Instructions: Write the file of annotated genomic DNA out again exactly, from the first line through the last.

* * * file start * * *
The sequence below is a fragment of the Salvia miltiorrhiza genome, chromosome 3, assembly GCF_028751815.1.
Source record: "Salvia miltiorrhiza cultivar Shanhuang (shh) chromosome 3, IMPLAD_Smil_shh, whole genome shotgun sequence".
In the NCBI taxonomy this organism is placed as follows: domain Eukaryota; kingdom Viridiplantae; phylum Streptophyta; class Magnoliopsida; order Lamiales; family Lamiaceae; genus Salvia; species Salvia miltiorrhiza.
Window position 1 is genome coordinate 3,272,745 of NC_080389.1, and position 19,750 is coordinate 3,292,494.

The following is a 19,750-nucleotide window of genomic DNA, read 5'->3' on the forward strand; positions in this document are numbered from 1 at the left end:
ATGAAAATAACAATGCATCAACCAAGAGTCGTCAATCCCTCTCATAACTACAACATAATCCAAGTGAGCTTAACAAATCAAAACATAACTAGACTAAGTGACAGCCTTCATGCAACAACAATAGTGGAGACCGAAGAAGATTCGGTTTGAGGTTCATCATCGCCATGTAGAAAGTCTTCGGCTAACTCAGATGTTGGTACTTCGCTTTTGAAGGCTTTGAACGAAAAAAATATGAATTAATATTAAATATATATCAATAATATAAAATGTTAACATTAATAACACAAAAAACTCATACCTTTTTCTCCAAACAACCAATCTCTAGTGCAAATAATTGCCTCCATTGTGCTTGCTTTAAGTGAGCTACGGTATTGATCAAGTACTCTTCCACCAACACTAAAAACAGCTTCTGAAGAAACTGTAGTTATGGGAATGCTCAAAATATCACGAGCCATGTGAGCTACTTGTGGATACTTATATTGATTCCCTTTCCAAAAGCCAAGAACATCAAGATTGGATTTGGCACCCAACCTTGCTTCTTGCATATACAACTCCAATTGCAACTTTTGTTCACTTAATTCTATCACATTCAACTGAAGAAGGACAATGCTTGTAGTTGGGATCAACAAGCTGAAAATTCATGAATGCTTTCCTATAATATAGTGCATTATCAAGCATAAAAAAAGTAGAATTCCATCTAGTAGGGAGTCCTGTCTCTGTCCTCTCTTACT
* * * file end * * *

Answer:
The sequence below is a fragment of the Salvia miltiorrhiza genome, chromosome 3, assembly GCF_028751815.1.
Source record: "Salvia miltiorrhiza cultivar Shanhuang (shh) chromosome 3, IMPLAD_Smil_shh, whole genome shotgun sequence".
In the NCBI taxonomy this organism is placed as follows: domain Eukaryota; kingdom Viridiplantae; phylum Streptophyta; class Magnoliopsida; order Lamiales; family Lamiaceae; genus Salvia; species Salvia miltiorrhiza.
Window position 1 is genome coordinate 3,272,745 of NC_080389.1, and position 19,750 is coordinate 3,292,494.

The following is a 19,750-nucleotide window of genomic DNA, read 5'->3' on the forward strand; positions in this document are numbered from 1 at the left end:
ATGAAAATAACAATGCATCAACCAAGAGTCGTCAATCCCTCTCATAACTACAACATAATCCAAGTGAGCTTAACAAATCAAAACATAACTAGACTAAGTGACAGCCTTCATGCAACAACAATAGTGGAGACCGAAGAAGATTCGGTTTGAGGTTCATCATCGCCATGTAGAAAGTCTTCGGCTAACTCAGATGTTGGTACTTCGCTTTTGAAGGCTTTGAACGAAAAAAATATGAATTAATATTAAATATATATCAATAATATAAAATGTTAACATTAATAACACAAAAAACTCATACCTTTTTCTCCAAACAACCAATCTCTAGTGCAAATAATTGCCTCCATTGTGCTTGCTTTAAGTGAGCTACGGTATTGATCAAGTACTCTTCCACCAACACTAAAAACAGCTTCTGAAGAAACTGTAGTTATGGGAATGCTCAAAATATCACGAGCCATGTGAGCTACTTGTGGATACTTATATTGATTCCCTTTCCAAAAGCCAAGAACATCAAGATTGGATTTGGCACCCAACCTTGCTTCTTGCATATACAACTCCAATTGCAACTTTTGTTCACTTAATTCTATCACATTCAACTGAAGAAGGACAATGCTTGTAGTTGGGATCAACAAGCTGAAAATTCATGAATGCTTTCCTATAATATAGTGCATTATCAAGCATAAAAAAAGTAGAATTCCATCTAGTAGGGAGTCCTGTCTCTGTCCTCTCTTACT